An ever-so-slightly overrated record, the double-disc Ummagumma is a half-live/half-studio outing that, like More before it, still feels like an existential holding pattern for the identity-challenged group. On the plus side, the live disc sports extended versions of “Astronomy Domine,” “Set the Controls for the Heart of the Sun” and “A Saucerful of Secrets” (all surpassing eight minutes) that at least equal – if not better – their studio counterparts, in addition to a rare LP sighting of the terrifying instrumental “Careful with That Axe, Eugene.” The studio disc, on the other hand, is much more incoherent, giving each member half a side to toy around with; Wright’s four-part “Sisyphus” plays like a film score, with movements ranging from the orchestral to avant-garde-style piano to an organ-driven dirge, while Mason’s “The Grand Vizier’s Garden Party” alternates between flute and percussion solos. Much more successful is the pastoral near-folk of Waters’ “Grantchester Meadows” [his vocal experiment “Several Species of Small Furry Animals Gathered Together in a Cave and Grooving with a Pict,” in contrast, is as bizarre an experiment as the band has ever publicly released] and the multi-part Gilmour epic “The Narrow Way,” which veers from an acoustic near-country-styled groove to a guitar-and-synth experiment before culminating in its final section with the album’s most refreshingly conventional song. Even at its most pretentious, the disc never ceases to be interesting at the very least, and it’s arguably their strongest outing since their debut, but there’s also little here beyond the live disc that you’re likely to go back and listen to all that often.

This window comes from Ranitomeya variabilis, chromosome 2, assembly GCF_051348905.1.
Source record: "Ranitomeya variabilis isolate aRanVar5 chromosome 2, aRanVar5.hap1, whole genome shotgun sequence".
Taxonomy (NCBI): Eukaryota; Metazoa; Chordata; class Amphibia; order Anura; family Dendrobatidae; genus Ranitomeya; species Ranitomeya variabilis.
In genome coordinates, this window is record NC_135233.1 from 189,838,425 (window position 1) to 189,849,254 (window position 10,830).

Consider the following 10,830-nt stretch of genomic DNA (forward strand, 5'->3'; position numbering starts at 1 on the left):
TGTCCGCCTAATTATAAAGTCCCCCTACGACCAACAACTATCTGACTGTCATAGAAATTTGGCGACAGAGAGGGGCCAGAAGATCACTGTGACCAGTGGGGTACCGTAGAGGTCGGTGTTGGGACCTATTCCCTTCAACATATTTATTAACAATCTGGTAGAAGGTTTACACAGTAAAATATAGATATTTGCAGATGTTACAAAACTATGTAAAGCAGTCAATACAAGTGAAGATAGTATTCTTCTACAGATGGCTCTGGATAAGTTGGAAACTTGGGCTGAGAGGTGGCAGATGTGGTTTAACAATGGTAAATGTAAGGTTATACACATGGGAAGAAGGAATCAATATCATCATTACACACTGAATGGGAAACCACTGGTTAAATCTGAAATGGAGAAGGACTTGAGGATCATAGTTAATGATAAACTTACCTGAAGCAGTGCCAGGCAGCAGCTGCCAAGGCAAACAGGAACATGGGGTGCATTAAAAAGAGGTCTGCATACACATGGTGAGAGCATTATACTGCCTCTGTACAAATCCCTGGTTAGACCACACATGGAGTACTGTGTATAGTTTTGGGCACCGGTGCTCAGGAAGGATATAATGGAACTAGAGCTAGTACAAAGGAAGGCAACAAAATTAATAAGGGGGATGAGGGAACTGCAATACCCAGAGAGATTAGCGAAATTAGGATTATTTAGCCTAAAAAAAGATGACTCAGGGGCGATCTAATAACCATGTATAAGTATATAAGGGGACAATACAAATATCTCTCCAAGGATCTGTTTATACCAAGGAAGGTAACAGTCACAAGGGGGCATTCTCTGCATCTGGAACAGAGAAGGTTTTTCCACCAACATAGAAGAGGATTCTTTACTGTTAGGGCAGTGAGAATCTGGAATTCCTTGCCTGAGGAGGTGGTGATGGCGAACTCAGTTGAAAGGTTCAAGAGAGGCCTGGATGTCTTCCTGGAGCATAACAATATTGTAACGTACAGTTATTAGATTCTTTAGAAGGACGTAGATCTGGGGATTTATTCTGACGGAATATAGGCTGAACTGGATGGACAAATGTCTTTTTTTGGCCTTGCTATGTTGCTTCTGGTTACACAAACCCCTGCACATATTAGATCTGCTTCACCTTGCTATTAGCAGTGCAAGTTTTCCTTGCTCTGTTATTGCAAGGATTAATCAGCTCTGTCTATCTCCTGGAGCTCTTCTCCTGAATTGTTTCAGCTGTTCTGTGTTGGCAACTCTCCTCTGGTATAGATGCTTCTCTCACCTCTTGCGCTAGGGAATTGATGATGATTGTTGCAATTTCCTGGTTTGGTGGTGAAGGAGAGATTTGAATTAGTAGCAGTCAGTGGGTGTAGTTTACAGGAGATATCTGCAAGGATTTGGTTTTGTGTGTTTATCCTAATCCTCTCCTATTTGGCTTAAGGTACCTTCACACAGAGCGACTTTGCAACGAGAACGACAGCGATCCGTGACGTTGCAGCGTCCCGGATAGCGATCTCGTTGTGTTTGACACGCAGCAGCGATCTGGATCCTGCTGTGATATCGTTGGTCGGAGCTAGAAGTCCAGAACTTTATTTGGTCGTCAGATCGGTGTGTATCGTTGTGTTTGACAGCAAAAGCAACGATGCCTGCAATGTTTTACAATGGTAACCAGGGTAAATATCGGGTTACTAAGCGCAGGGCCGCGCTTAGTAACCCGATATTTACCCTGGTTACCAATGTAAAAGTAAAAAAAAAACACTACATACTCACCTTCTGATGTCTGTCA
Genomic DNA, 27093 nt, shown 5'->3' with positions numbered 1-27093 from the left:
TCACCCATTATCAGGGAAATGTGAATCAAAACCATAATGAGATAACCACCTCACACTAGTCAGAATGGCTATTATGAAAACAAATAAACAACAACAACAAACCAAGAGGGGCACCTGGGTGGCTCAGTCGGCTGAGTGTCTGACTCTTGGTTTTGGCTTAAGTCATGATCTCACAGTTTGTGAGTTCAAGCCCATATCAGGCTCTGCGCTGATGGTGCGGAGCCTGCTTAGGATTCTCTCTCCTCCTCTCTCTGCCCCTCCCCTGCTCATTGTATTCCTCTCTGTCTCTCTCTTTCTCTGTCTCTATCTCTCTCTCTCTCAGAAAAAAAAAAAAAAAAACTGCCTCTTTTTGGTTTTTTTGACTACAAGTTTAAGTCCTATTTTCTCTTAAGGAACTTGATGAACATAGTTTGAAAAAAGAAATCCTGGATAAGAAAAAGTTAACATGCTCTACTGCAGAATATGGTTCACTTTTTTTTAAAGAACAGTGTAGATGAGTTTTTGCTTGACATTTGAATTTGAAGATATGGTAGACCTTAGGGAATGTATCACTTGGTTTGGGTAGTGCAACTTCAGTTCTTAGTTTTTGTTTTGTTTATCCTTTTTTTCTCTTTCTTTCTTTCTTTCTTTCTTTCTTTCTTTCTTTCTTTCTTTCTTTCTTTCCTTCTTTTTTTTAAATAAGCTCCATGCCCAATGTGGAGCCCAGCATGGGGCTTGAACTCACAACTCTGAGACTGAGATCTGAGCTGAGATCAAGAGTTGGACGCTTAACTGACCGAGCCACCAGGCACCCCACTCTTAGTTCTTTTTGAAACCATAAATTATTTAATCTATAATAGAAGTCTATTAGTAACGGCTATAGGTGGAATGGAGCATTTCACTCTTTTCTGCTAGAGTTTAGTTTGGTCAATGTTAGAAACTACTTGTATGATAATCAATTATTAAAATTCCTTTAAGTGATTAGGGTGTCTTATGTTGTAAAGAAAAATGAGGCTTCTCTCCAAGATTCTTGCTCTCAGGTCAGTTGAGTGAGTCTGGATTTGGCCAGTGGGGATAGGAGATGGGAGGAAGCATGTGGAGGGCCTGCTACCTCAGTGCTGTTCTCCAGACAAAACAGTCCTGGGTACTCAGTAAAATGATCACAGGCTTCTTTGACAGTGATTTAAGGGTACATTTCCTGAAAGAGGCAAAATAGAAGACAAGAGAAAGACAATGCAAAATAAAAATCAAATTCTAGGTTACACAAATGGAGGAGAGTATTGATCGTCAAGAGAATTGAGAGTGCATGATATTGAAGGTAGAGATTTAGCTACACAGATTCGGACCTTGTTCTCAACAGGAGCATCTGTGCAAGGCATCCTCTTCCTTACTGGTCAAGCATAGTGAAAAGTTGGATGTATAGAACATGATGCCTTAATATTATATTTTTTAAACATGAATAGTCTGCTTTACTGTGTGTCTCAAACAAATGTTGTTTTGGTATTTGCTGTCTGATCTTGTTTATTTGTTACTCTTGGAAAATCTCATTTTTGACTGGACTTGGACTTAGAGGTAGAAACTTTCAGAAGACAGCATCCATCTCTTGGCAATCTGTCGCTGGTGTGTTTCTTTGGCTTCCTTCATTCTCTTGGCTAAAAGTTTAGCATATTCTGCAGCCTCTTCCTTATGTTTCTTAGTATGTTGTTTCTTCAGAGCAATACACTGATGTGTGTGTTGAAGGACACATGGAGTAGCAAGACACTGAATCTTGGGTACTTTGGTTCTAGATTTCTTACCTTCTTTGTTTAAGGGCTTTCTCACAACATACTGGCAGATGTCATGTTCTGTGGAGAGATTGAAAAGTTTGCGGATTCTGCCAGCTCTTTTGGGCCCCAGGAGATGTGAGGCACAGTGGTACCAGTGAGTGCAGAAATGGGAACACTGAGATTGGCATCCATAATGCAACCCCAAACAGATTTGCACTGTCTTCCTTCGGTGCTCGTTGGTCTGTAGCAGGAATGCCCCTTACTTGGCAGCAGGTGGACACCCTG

Atom Heart Mother (1970, Harvest)